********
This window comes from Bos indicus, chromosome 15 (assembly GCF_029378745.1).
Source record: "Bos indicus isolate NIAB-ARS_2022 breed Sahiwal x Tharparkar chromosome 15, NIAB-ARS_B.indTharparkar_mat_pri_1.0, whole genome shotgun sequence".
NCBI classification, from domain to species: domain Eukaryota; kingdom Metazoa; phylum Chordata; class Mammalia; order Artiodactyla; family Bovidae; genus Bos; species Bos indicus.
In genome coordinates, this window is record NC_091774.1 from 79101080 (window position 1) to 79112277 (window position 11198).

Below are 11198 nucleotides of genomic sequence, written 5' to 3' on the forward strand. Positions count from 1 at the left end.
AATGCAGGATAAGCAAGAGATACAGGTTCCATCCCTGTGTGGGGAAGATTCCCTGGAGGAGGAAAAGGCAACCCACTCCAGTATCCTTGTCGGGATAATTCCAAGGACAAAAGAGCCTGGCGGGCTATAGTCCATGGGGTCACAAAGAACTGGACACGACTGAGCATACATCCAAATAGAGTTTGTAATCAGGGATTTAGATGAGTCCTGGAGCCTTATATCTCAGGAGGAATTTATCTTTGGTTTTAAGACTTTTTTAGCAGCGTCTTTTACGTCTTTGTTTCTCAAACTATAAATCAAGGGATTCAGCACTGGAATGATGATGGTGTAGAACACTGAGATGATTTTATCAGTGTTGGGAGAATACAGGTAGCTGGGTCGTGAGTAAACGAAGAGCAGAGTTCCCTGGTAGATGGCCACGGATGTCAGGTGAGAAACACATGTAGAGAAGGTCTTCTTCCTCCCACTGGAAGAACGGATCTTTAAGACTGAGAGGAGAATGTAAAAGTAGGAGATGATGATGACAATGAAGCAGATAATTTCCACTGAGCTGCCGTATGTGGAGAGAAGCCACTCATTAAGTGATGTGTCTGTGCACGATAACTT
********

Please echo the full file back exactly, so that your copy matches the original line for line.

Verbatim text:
This window comes from Bos indicus, chromosome 15 (assembly GCF_029378745.1).
Source record: "Bos indicus isolate NIAB-ARS_2022 breed Sahiwal x Tharparkar chromosome 15, NIAB-ARS_B.indTharparkar_mat_pri_1.0, whole genome shotgun sequence".
NCBI classification, from domain to species: domain Eukaryota; kingdom Metazoa; phylum Chordata; class Mammalia; order Artiodactyla; family Bovidae; genus Bos; species Bos indicus.
In genome coordinates, this window is record NC_091774.1 from 79101080 (window position 1) to 79112277 (window position 11198).

Below are 11198 nucleotides of genomic sequence, written 5' to 3' on the forward strand. Positions count from 1 at the left end.
AATGCAGGATAAGCAAGAGATACAGGTTCCATCCCTGTGTGGGGAAGATTCCCTGGAGGAGGAAAAGGCAACCCACTCCAGTATCCTTGTCGGGATAATTCCAAGGACAAAAGAGCCTGGCGGGCTATAGTCCATGGGGTCACAAAGAACTGGACACGACTGAGCATACATCCAAATAGAGTTTGTAATCAGGGATTTAGATGAGTCCTGGAGCCTTATATCTCAGGAGGAATTTATCTTTGGTTTTAAGACTTTTTTAGCAGCGTCTTTTACGTCTTTGTTTCTCAAACTATAAATCAAGGGATTCAGCACTGGAATGATGATGGTGTAGAACACTGAGATGATTTTATCAGTGTTGGGAGAATACAGGTAGCTGGGTCGTGAGTAAACGAAGAGCAGAGTTCCCTGGTAGATGGCCACGGATGTCAGGTGAGAAACACATGTAGAGAAGGTCTTCTTCCTCCCACTGGAAGAACGGATCTTTAAGACTGAGAGGAGAATGTAAAAGTAGGAGATGATGATGACAATGAAGCAGATAATTTCCACTGAGCTGCCGTATGTGGAGAGAAGCCACTCATTAAGTGATGTGTCTGTGCACGATAACTT